A typical day usually means getting up early, making breakfast, packing up camp, mapping the route, and then hitting the trail or water, depending on your activities. You will travel all day - taking breaks to rest, snack, or enjoy a view - but you will generally be covering lots of territory. Once you reach camp, group members will divide and conquer to get food cooked and camp set up. After dinner you may meet to address the next day's plans, or to discuss leadership and teamwork methods before crawling into your sleeping bag for a well-deserved rest.
What do you eat on an Outward Bound course?
You and the other members of your group will learn to cook tasty and nutritious meals over portable gas stoves. Our meals are mainly vegetarian and consist of grains, pasta, nuts, beans, cereals, and other light, dehydrated foods. A typical breakfast might be granola or oatmeal; lunch would include tortillas and cheese or peanut butter and jam on crackers; dinner might be macaroni and cheese or beans and rice. Our diets can have more fats and protein (depending on the season and the environment) than what you are accustomed to. We can accommodate some special food needs (such as lactose intolerance or vegan diets), but only if we know well in advance. If you have a particularly unusual diet, we will ask you to bring some of your own specialty foods. Certain food or insect bite allergies may not be safely accommodated in a remote wilderness setting. We review applicants with food allergies on a case by case basis.
What are the risks?
Living and traveling in a remote wilderness setting exposes you to risks. We believe those risks enable you to gain insights and perspective unavailable anywhere else. Our commitment to delivering those benefits to you stands along side our commitment to safety. Our staff at all levels is dedicated to your safety by their words, actions and values. Outward Bound instructors receive regular training in the various outdoor activities and environments available on our courses. Most instructors are certified as a Wilderness First Responder or Wilderness Emergency Medical Technician or equivalent. Our programs are regularly reviewed by outdoor professionals from within and outside of Outward Bound in order to identify and consider potential hazards.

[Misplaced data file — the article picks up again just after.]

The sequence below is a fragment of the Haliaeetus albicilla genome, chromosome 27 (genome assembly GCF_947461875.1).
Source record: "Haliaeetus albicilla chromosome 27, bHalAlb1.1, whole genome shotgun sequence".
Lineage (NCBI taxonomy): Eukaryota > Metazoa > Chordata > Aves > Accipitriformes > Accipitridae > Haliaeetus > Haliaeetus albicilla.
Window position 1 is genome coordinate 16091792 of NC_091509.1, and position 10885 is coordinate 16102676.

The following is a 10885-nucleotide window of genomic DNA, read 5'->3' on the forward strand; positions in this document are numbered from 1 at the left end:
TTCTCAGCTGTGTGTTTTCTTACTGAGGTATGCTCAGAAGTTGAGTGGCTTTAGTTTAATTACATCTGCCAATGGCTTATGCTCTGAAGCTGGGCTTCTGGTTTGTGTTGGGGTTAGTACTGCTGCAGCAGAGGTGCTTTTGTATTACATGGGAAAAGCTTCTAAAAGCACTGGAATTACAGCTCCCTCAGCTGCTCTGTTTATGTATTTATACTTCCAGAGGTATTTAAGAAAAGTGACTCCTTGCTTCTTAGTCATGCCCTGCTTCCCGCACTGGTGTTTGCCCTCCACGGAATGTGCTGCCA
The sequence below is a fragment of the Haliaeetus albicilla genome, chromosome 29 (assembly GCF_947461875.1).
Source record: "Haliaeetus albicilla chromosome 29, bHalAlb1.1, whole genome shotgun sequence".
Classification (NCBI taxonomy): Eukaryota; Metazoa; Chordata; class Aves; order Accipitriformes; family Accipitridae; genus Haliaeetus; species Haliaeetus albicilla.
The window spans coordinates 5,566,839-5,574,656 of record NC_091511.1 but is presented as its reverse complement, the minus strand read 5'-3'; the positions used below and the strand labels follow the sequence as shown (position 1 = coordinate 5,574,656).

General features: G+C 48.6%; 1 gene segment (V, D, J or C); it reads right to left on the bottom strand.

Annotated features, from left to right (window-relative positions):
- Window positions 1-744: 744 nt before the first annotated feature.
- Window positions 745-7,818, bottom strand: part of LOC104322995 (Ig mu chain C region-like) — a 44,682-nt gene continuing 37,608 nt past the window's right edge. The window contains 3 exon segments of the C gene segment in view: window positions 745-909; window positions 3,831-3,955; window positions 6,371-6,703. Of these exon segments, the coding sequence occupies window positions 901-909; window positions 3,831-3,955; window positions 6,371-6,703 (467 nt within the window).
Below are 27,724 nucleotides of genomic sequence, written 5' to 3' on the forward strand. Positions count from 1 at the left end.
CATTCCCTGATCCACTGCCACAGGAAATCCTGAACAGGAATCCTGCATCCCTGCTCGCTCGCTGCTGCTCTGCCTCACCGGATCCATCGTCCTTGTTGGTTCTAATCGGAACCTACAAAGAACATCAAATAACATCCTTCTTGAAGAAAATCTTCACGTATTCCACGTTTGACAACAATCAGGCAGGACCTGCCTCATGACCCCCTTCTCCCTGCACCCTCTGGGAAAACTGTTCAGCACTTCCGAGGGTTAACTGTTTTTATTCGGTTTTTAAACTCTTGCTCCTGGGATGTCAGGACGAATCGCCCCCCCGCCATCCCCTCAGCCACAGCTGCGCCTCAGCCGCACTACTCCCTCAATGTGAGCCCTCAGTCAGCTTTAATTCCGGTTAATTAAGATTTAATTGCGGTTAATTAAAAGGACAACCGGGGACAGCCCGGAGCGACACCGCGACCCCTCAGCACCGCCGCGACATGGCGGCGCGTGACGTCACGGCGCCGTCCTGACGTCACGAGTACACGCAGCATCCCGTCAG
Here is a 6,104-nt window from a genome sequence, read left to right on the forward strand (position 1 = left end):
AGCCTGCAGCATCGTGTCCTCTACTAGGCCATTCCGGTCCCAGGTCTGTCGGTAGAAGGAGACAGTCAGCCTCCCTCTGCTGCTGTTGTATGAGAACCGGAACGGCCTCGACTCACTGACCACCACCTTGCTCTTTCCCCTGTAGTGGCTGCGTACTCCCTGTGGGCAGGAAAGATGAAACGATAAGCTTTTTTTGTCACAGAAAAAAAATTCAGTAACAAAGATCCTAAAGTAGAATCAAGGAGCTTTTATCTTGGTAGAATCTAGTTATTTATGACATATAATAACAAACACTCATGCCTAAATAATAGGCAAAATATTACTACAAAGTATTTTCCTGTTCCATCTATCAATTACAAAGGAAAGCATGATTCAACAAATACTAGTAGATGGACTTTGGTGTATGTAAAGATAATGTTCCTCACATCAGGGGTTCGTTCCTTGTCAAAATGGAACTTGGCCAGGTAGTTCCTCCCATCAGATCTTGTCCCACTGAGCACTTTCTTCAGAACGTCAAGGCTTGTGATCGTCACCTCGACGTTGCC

Our staff is trained to identify and manage the risks of travel in remote areas. Your instructors are trained in first aid, search and rescue, and emergency management, but they cannot guarantee your absolute safety - you must take responsibility for your own well being and follow all instructions. You should come to your course prepared to work hard, take responsibility for yourself, and master the skills taught on the expedition. You will be traveling in remote areas, hours or even days, from definitive medical care.
Each course carries a cell or satellite phone for emergency communication. However, coverage in the backcountry is limited and there is no guarantee that the phone will work from any given location. For your safety, it is extremely important that you share any and all medical or psychological issues you have when filling out the medical history section of the application.
Is your program accredited?
Yes, the Alabama Outward Bound School located in Fairhope, Alabama is accredited by the Council on Accreditation in Wilderness and Adventure-Based Therapeutic Outdoor Services.
How can I learn more about your program?
Call (251)990-0323 x 2425 and ask to speak with our Admissions Manager. We look forward to assisting you.